Reality Bites

I don’t mean to be flippant with this title, but there are moments in life when reality hits you between the eyes — sometimes between the lips — and those moments often impact me during communion.

When that morsel of bread contacts the tongue, yields to being pierced and broken and crushed, the reality of what it represents can be almost too much to bear.

Then it goes inside and becomes a part of us, giving energy and life … it’s bread, the staff of life, you know … and it gives us life to remind us that Jesus wants to live within us and give us life. Not just stingy morsels of life, but abundant life; eternal life. Life to be fully lived, by turning it over to Him.

He serves us this bread, which is Himself. He reminds us that to live life fully, abundantly, you serve others and you serve them yourself.

Then He pours out His blood for us, and we remember it in small measure through the cup. It courses through us and becomes a part of us. It gives us that life, just as it gave Him life when it coursed through His veins, in a way we’ll perhaps never fully understand in this life. But the measure is enough for us to understand that in serving others and serving them ourselves, a small measure may be all we can give but it is never enough; to be like Him, it must be all or nothing at all.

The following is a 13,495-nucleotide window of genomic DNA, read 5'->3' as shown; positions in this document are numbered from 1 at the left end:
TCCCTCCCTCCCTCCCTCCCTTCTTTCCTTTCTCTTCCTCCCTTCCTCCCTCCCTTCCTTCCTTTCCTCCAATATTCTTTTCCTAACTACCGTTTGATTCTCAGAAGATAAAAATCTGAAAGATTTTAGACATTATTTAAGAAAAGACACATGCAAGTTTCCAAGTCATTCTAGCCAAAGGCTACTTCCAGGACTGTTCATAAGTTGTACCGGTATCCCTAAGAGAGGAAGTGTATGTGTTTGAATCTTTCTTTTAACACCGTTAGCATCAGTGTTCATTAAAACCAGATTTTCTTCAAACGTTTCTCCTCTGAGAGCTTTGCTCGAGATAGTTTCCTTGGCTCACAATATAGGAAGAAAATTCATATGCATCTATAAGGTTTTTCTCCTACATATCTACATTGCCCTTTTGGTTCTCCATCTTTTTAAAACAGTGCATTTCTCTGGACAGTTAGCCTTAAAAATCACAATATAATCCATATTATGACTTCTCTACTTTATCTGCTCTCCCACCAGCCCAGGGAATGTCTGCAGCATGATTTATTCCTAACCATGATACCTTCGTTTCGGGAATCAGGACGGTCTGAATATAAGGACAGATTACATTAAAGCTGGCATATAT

All the body must be given over to service to others; all the blood in the heart; all the will of the mind; all the devotion of the soul. And when we have fed even the least of these, we have fed Him.

It is a reality that bites and gnaws and yearns for us wholly in the tiny morsels of bread and sips from the cup.

But it is His reality.

And it outlasts, outloves and outlives any other.

3 thoughts on “Reality Bites

  1. Keith, it’s interesting to me that you would come up with something so focused and thoughtful about communion on a day in which (y)our communion service was so disrupted and distracting…

  2. how so mmlace?

    I’ve difficulty understanding the post so I need some clarification. Keith, are you saying that when we drink the cup of the Lord Supper, we receive His blood in us? If so, how do you envision this as occuring?

    • The “how” of it isn’t nearly as important as the fact of it, becka.

      Mmlace attends my church and knows that I was very busy attending to matters for several people who had to be out of town – so I was substitute-teaching in Bible class, working in the sound booth for an absent volunteer and trying to lock down the source of a high-pitched whine in the sound system during worship. (It was a hearing aid with a bad battery. Nothing I could do about that!)

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